This is intended to be a two (45 minute) period lesson over two days. The first day students will examine the images provided and fill out their worksheet. For homework they can research more information on cancer cells. During the second period they can compare notes and complete their summaries.


Depending on teacher resources the materials used to present information can vary.

Option A:

This can be done if you can create different stations each with a microscope, prepared slides, and an image of a whole organ. The prepared slides consists of cancer tissue and regular tissue samples to be compared with the image of cancerous or healthy organ. Brunel Microscopes offer a set of prepared Mammalian Tumor slides and can be purchased on their website: Professionally photographed images can be purchased online from Images are also available on the web and can be color printed on a desktop computer.

Option B:

This option would be to equip groups of 2-3 students with a computer loaded with your PowerPoint slideshow of images on various cells and organs, with and without cancer. Or if computers are not available, the instructor can present the slideshow using a projector and the class can work together.


The focus of this lesson is to enable students to bring together their current knowledge of cell theory with their understanding that cancer is a negative disease and let them examine and observe the difference between cancerous body parts and normal body parts on both the macro and micro levels.

Day 1

1. Once the period begins the teacher should introduce the class to the concept that cancer is a disease within our very own cells. Discussion should address cell theory-specifically that cells come from cells as well as cells are the basic unit of life. Questions to ask may be: “ How do new cells arise?” “What are our organs made of?” ”What is the human body comprised of?”

2. Group the students into pairs and send each pair to a station. Give each student a worksheet to record what he or she observes from the PowerPoint slides.

3. Remind students to bring their observation worksheets back to class the next day. Also, have students research more information on cancer cells for homework.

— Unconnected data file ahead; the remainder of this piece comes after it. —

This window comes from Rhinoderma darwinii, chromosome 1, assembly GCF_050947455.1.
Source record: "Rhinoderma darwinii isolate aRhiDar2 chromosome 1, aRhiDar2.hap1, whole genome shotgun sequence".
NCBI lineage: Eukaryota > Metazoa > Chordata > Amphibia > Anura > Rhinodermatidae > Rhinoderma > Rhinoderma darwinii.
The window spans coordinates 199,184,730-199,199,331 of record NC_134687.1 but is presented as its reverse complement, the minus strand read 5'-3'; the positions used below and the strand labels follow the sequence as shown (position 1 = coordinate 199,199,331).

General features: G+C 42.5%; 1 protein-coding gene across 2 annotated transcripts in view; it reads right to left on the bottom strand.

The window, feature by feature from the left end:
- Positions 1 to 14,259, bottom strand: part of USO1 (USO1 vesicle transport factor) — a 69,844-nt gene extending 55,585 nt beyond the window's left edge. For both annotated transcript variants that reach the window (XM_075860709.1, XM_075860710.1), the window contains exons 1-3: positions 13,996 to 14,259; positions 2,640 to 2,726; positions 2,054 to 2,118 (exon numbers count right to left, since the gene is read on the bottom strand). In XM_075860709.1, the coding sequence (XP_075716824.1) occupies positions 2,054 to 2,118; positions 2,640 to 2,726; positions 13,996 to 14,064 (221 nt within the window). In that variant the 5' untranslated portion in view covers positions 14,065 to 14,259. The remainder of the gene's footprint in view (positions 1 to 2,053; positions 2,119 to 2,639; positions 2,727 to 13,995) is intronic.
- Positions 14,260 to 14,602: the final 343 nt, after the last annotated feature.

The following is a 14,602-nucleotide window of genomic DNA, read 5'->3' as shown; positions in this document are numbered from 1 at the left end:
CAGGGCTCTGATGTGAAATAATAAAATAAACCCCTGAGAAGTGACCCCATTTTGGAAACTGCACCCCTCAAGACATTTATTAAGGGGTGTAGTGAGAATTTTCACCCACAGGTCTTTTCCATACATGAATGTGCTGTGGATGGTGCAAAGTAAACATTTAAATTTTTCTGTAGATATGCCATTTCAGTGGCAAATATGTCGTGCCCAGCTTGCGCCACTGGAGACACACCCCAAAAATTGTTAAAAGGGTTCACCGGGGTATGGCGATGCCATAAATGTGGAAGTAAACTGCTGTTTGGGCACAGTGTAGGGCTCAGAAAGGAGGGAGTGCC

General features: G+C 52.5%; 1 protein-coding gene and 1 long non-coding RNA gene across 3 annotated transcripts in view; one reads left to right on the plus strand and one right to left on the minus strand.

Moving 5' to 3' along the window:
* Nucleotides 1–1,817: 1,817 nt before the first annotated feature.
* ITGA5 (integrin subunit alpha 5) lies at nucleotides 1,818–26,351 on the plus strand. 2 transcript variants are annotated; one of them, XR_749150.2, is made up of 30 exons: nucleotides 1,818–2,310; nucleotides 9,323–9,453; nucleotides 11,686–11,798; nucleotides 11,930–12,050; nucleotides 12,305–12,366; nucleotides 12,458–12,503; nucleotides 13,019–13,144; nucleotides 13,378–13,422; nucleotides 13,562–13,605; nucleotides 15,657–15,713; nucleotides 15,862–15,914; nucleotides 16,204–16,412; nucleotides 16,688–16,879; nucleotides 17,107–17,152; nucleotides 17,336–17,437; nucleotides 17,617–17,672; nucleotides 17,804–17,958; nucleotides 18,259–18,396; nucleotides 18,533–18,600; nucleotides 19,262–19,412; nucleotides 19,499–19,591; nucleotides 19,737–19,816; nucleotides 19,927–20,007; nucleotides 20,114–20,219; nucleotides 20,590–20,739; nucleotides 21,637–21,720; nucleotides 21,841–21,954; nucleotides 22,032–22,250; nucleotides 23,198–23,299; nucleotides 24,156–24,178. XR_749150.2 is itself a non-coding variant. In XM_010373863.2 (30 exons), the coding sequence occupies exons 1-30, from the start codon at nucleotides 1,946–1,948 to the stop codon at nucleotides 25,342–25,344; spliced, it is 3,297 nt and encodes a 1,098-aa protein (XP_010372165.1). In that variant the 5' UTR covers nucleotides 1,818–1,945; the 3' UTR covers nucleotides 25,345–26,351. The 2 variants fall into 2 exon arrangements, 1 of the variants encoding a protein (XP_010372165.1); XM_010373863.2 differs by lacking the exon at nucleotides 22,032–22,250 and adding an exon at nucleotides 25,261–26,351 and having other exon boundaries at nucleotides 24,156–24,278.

Day 2

1. Have students who worked in pairs the previous day discuss and compare their observation worksheets with another pair of students. Have them identify similarities as well as differences in their observations.

2. Have the various groups contribute their data to a list written on the board by the teacher. The teacher can list some of the common similarities and big differences on the board for the whole class to see.

3. Give students the rest of the period to write a summary about their observations. Allow them to use both their worksheets as well as the information written on the board to construct their summary.

4. Collect both the summary and the worksheet for grading.


The students will be assessed on their summary, which should contain information from their worksheet as well as an analysis of the information by them.

The variables assessed here are:

  • Content
    • Cell theory- all individuals are made of cells and cells come from cells
  • Science Process/inquiry
    • Students will be able to discuss and theorize ideas in groups.
    • Students will be able to find reliable and valid sources for their data.
    • Students will be able to interpret and reach conclusions from valid data.
  • Nature of Science
    • Evidence based


1. Student Worksheet 1

2. Prepared Slides

3. Color Images


PowerPoint slides saved on a CD of Cancer Cells vs. Normal Cells